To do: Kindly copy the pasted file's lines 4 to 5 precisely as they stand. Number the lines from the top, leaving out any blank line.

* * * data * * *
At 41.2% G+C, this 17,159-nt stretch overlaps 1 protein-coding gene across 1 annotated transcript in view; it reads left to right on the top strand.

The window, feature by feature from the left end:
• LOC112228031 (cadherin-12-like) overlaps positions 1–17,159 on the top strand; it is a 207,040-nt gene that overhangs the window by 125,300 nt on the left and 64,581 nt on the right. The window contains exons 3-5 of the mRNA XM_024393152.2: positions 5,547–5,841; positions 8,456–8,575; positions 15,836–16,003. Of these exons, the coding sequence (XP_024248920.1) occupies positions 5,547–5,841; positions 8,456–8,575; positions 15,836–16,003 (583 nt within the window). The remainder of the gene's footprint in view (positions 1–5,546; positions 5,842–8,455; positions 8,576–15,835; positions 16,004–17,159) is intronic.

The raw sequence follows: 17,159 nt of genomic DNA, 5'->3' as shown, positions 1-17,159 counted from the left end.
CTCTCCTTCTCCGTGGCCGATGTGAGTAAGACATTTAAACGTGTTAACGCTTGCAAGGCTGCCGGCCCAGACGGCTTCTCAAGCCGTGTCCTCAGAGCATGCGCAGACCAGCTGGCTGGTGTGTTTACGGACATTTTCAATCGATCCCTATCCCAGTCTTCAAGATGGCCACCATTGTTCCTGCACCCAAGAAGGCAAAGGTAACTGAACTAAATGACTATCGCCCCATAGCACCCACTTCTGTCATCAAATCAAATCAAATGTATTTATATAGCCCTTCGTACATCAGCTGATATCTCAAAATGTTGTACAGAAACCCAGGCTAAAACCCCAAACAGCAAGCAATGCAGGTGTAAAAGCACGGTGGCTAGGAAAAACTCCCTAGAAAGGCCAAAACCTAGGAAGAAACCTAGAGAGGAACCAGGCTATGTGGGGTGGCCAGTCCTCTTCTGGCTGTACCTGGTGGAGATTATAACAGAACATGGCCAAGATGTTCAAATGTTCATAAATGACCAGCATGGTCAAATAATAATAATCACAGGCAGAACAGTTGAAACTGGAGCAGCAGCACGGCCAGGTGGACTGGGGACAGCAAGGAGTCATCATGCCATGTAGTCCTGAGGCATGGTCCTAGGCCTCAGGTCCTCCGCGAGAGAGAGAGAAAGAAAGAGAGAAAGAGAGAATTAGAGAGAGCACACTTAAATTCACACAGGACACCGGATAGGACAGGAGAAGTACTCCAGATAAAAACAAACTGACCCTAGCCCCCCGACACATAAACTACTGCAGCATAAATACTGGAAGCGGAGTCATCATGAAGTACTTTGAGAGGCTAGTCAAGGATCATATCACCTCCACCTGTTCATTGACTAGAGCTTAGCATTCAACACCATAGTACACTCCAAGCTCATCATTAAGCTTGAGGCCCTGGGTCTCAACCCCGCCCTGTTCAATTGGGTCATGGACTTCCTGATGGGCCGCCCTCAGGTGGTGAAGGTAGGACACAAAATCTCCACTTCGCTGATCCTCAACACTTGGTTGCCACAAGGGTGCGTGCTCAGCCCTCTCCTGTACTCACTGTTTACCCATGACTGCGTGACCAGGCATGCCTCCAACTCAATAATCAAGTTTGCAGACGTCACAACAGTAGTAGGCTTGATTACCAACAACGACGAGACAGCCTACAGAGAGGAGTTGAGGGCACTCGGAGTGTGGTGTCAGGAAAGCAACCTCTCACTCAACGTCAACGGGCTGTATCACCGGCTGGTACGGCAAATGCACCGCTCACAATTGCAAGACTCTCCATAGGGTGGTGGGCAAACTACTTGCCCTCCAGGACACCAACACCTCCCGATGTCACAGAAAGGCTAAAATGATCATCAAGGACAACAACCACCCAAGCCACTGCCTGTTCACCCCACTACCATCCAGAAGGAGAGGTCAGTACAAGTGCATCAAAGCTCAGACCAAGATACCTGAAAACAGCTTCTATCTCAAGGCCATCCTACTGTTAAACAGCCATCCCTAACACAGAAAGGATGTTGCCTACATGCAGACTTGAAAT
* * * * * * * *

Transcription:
The raw sequence follows: 17,159 nt of genomic DNA, 5'->3' as shown, positions 1-17,159 counted from the left end.
CTCTCCTTCTCCGTGGCCGATGTGAGTAAGACATTTAAACGTGTTAACGCTTGCAAGGCTGCCGGCCCAGACGGCTTCTCAAGCCGTGTCCTCAGAGCATGCGCAGACCAGCTGGCTGGTGTGTTTACGGACATTTTCAATCGATCCCTATCCCAGTCTTCAAGATGGCCACCATTGTTCCTGCACCCAAGAAGGCAAAGGTAACTGAACTAAATGACTATCGCCCCATAGCACCCACTTCTGTCATCAAATCAAATCAAATGTATTTATATAGCCCTTCGTACATCAGCTGATATCTCAAAATGTTGTACAGAAACCCAGGCTAAAACCCCAAACAGCAAGCAATGCAGGTGTAAAAGCACGGTGGCTAGGAAAAACTCCCTAGAAAGGCCAAAACCTAGGAAGAAACCTAGAGAGGAACCAGGCTATGTGGGGTGGCCAGTCCTCTTCTGGCTGTACCTGGTGGAGATTATAACAGAACATGGCCAAGATGTTCAAATGTTCATAAATGACCAGCATGGTCAAATAATAATAATCACAGGCAGAACAGTTGAAACTGGAGCAGCAGCACGGCCAGGTGGACTGGGGACAGCAAGGAGTCATCATGCCATGTAGTCCTGAGGCATGGTCCTAGGCCTCAGGTCCTCCGCGAGAGAGAGAGAAAGAAAGAGAGAAAGAGAGAATTAGAGAGAGCACACTTAAATTCACACAGGACACCGGATAGGACAGGAGAAGTACTCCAGATAAAAACAAACTGACCCTAGCCCCCCGACACATAAACTACTGCAGCATAAATACTGGAAGCGGAGTCATCATGAAGTACTTTGAGAGGCTAGTCAAGGATCATATCACCTCCACCTGTTCATTGACTAGAGCTTAGCATTCAACACCATAGTACACTCCAAGCTCATCATTAAGCTTGAGGCCCTGGGTCTCAACCCCGCCCTGTTCAATTGGGTCATGGACTTCCTGATGGGCCGCCCTCAGGTGGTGAAGGTAGGACACAAAATCTCCACTTCGCTGATCCTCAACACTTGGTTGCCACAAGGGTGCGTGCTCAGCCCTCTCCTGTACTCACTGTTTACCCATGACTGCGTGACCAGGCATGCCTCCAACTCAATAATCAAGTTTGCAGACGTCACAACAGTAGTAGGCTTGATTACCAACAACGACGAGACAGCCTACAGAGAGGAGTTGAGGGCACTCGGAGTGTGGTGTCAGGAAAGCAACCTCTCACTCAACGTCAACGGGCTGTATCACCGGCTGGTACGGCAAATGCACCGCTCACAATTGCAAGACTCTCCATAGGGTGGTGGGCAAACTACTTGCCCTCCAGGACACCAACACCTCCCGATGTCACAGAAAGGCTAAAATGATCATCAAGGACAACAACCACCCAAGCCACTGCCTGTTCACCCCACTACCATCCAGAAGGAGAGGTCAGTACAAGTGCATCAAAGCTCAGACCAAGATACCTGAAAACAGCTTCTATCTCAAGGCCATCCTACTGTTAAACAGCCATCCCTAACACAGAAAGGATGTTGCCTACATGCAGACTTGAAAT